All across South Africa municipalities are working hard to deliver economic prosperity and a bright future for their inhabitants. The challenge remains the same in smaller municipalities just as it does in the major cities.
Knysna Local Municipality is a municipality part of Eden District Municipality located in the Western Cape Province and in 2011 had a population of 68,659.
Most of the residents of the municipality live in the town of Knysna, which is situated on the shores of the Kynsna Lagoon. In all, the municipality covers an area of 1,109 square kilometres between the Indian Ocean and the Outeniqua Mountains around the town of Knysna.
Despite the relatively small size of the municipality in the grander picture, Kynsna Municipality is highly committed to improving the lives of its residents, as its website explains:
“The economy is about how wealth is created, distributed and consumed. It concerns the ways in which a country produces, distributes and consumes the tangible, material commodities of life. It is also about how the proceeds or income from these activities are distributed amongst those who contribute towards them: businesses, workers, the state and the whole of society.
Every person affects the economy in some way and we are all affected by it.
“The next decade represents a critical period of change for the Knysna economy. Increasingly, we will be affected by major long-term global trends including: intensified competition from emerging economies like China and India; rising energy costs; ICT-driven disruptive innovations; and demographic changes, especially ageing and the pace of population growth.
“The community, industry and governments, together, face a range of opportunities and challenges – only by working more closely together can we most effectively address them. Knysna Municipality is dedicated to ensure that a conducive environment is created to promote economic growth and development of all residents and businesses. This key objective will be lead by the Economic Development Department who focuses on promoting economic growth, job creation, reducing poverty and monitoring inequalities.
“Currently the Knysna Local Economic Strategy is being revised as part of the Integrated Strategic Development Framework (ISDF) conceptualisation. The focus will be on ensuring that Knysna has an economic future and that investments are made in human capital, physical infrastructure and leading and emerging enterprises.”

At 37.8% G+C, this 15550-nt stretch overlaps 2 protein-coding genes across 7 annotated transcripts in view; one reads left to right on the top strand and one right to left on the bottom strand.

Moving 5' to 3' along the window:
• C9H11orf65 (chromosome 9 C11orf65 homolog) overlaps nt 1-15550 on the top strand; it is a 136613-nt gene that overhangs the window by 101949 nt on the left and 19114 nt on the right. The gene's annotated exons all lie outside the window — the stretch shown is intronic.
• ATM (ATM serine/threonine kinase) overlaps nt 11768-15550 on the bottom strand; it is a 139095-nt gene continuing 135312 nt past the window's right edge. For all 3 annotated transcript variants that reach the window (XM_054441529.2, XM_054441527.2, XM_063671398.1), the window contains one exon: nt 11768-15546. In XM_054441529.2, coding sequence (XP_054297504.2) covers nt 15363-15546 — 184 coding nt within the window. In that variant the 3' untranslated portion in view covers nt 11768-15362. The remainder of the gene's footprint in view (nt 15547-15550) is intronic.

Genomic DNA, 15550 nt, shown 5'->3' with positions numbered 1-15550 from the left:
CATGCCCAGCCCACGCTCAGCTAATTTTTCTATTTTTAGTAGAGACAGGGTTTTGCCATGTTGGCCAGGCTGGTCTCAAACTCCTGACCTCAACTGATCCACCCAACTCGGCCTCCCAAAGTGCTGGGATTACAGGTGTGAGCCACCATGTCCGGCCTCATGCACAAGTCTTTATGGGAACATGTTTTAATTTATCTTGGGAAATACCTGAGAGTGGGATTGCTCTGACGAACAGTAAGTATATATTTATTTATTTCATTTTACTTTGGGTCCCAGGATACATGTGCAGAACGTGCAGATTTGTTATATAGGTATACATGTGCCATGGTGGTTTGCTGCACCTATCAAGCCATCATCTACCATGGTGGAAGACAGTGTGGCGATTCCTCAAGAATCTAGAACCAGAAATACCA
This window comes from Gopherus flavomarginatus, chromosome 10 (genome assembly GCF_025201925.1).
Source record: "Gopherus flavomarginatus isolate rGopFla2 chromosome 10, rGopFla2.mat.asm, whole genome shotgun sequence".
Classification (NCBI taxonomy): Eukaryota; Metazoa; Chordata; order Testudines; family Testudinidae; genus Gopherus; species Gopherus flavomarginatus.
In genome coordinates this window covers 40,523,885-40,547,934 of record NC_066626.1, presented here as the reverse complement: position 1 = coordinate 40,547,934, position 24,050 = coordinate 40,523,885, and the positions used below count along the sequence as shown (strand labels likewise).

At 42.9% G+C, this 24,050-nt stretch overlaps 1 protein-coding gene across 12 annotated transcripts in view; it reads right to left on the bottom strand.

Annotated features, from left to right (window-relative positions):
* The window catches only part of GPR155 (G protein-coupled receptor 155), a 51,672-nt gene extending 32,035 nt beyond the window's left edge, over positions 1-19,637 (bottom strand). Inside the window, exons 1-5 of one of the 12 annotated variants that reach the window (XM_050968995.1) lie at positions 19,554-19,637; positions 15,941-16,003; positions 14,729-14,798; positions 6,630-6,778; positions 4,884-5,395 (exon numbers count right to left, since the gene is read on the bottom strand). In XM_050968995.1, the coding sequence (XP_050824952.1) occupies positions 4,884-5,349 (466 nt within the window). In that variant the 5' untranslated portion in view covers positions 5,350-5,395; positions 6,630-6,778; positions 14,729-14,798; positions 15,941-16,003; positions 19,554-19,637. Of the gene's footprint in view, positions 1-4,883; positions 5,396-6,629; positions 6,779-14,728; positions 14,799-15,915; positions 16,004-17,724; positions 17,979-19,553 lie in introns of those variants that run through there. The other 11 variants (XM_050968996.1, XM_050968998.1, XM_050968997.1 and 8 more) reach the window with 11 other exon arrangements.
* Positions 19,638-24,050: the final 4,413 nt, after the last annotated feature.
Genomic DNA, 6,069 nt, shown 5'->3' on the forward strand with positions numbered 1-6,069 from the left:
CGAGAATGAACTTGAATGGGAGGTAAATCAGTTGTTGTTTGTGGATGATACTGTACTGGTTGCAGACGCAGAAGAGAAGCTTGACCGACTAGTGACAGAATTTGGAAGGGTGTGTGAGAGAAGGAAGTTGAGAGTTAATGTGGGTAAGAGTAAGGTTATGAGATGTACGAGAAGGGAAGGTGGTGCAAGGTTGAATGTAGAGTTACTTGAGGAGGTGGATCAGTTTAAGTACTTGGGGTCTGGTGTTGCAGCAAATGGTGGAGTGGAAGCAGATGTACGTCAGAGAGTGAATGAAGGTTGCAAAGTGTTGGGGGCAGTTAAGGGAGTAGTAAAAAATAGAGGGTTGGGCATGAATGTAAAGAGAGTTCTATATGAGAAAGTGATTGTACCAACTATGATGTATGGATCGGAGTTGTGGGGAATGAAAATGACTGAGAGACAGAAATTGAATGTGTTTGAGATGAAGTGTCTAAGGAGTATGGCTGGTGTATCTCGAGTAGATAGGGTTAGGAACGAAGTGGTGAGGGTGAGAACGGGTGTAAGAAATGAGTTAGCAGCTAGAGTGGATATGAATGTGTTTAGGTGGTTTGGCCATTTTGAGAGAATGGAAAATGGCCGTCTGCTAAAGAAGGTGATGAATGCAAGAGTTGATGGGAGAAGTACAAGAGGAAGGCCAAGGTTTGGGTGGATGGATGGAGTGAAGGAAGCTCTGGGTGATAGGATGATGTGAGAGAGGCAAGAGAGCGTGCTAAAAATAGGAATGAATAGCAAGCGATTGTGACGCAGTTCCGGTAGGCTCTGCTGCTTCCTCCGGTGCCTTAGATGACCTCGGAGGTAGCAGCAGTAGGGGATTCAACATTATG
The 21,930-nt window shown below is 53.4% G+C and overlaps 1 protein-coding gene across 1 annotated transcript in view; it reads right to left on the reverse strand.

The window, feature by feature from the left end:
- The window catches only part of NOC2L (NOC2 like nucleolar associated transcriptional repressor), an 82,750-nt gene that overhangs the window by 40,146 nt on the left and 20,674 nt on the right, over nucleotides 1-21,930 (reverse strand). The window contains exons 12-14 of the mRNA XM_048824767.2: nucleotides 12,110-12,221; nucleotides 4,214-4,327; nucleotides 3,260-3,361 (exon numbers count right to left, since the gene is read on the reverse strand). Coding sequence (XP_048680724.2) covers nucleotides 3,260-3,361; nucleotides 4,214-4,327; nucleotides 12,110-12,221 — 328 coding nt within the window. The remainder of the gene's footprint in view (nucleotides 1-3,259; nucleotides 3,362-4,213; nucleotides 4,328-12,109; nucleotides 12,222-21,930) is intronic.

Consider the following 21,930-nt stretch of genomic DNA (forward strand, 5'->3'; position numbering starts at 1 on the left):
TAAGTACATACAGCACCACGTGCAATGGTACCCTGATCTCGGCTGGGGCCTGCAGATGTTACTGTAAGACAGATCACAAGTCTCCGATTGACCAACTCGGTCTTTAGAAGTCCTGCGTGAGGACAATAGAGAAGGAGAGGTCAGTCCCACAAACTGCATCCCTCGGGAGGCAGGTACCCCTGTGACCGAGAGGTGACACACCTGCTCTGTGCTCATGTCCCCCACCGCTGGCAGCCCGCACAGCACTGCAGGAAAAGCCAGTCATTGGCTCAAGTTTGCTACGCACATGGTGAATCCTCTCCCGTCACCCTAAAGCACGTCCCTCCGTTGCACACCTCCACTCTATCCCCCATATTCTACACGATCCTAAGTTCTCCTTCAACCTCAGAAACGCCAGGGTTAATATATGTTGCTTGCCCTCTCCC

The efforts are already keenly felt and in November, the innovation demonstrated was rewarded when Knysna Municipality received 3 awards at the award ceremony for the Western Cape Greenest Municipality of the Year held in Stellenbosch.
Municipal Manager Lauren Waring said she was extremely proud of their achievements. “Not
only did we receive the second runner-up award as Greenest Municipality of the Year, we also received Certificates for Outstanding Achievement as the category winners for Waste Management and Water Conservation, and Most Innovative for our Green Rebate initiative.”
Waring said there were a variety of factors that played a role in achieving the awards which included strategic planning, waste minimisation, operations and management, monitoring, financial planning, effluent management, emergency planning, water balance and water conservation, public awareness and educational programmes.
“The Green Rebate initiative launched by the Finance Department earned us the Innovation award. This rebate gives you 30 per cent discount on your rates if set criteria are met, which apply to residential estates or registered Private Nature Reserves.”
In announcing the 2014/15 Budget for Knysna, Executive Mayor Georlene Wolmarans said:
“In Knysna, we have worked hard to make a positive contribution towards the lives of all our residents. To create a town where people and nature prosper.
“The voters noticed that we were rated as one of the top 10 municipalities in terms of productivity, that our Integrated Development Plan has been commended by the Western Cape government as best practice, and subscribed to others to be used as “best practice”.”
Environmental considerations did not escape the notice of Councillor Wolmarans either: